The company on Tuesday also announced that it will offer Pineapple Street Studio’s original docuseries: award-winning documentarian Nina Gilden Seavey’s My Fugitive, with all episodes available today on the app, and Stay Away from Matthew Magill, from reporter and Pineapple Street producer Eric Mennel, launching April 13.

Audacy also formed a partnership with BetMGM, the online sportsbook, added The Rich Eisen Show and an NFL Mock Draft podcast hosted by Locked On and Audacy draft experts and personalities. Audacy produces content including American sports icon and analyst Boomer Esiason and radio personality and Emmy-award winner Big Tigger.

Sports wagers are among the nation’s fastest-growing industries.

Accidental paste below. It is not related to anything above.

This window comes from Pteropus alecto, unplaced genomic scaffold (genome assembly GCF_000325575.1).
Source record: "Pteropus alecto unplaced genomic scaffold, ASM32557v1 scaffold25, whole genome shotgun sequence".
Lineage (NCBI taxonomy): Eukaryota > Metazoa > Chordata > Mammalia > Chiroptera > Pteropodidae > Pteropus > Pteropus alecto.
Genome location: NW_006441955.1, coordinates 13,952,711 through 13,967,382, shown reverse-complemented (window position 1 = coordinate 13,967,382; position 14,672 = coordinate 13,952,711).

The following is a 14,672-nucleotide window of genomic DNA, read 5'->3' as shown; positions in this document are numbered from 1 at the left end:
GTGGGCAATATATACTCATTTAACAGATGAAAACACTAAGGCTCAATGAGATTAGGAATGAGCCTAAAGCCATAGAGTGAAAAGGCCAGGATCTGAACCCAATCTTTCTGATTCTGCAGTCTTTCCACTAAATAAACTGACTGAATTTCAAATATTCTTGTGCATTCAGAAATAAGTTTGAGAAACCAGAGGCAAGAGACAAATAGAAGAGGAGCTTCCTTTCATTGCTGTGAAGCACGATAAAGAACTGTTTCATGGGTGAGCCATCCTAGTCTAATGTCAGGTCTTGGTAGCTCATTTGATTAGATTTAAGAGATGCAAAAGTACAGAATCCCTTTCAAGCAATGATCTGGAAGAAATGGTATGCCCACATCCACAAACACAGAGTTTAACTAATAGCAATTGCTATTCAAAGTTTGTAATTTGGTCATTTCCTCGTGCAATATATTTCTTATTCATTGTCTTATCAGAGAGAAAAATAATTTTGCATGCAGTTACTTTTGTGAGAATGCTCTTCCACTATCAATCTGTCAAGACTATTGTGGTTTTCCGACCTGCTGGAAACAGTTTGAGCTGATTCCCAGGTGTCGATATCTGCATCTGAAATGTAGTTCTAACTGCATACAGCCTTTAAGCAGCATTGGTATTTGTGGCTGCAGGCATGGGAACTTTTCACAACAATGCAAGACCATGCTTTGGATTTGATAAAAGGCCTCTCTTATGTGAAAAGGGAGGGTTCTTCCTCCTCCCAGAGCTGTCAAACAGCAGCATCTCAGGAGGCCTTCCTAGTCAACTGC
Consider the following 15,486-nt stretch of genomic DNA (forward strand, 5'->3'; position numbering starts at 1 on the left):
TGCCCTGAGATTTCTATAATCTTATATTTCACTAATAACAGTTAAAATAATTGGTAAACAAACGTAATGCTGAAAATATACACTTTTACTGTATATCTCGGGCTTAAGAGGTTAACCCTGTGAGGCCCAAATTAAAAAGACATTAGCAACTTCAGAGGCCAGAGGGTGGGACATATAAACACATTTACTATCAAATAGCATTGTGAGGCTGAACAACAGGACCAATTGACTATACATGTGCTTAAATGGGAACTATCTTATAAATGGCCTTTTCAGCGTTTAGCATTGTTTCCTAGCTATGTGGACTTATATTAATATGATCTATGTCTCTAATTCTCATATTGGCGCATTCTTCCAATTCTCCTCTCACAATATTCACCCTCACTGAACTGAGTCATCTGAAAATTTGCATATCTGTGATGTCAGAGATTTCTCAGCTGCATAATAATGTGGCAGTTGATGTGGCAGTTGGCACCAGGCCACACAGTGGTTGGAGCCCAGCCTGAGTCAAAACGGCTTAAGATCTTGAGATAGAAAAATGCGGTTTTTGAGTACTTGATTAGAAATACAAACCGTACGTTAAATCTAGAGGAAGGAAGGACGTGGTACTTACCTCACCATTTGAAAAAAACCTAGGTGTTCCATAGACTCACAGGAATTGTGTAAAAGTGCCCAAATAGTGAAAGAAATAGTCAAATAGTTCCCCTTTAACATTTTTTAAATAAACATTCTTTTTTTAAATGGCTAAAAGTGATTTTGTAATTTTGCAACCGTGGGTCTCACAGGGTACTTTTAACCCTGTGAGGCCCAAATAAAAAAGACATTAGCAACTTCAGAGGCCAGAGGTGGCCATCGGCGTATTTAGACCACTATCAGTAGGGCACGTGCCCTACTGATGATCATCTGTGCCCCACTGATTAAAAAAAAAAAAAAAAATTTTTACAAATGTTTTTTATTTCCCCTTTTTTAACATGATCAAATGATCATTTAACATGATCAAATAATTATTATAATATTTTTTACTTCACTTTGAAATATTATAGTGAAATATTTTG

“We have said sports-betting revenues would be up 50% in 2021 at around $30 million,” versus last year. Field said he sees that figure growing to $100 million over “the next few years.”

Former Entercom executive Marc Rayfield said of the corporate brand change to Audacy: “I would have done the same thing. Audio is growing, but radio is not.”

“It makes sense, the company still owns massive brands now being distributed in ways they weren’t before. For instance, with the diminishing success of AM radio meant that KYW had to move to FM radio. That has a longer shelf life,” said Rayfield, who left to work as managing director at Darco Capital, a privately run investment firm owned by student housing developer David Adelman. Rayfield manages and oversees Darco’s investments.

“How does it help their bottom line? It’s unclear at this moment,” Rayfield said. “What they’re trying to do is become multi-platform distribution network, and not be seen as just a linear group of radio stations.”

The company’s ticker symbol will change from ETM to AUD effective on Friday, April 9.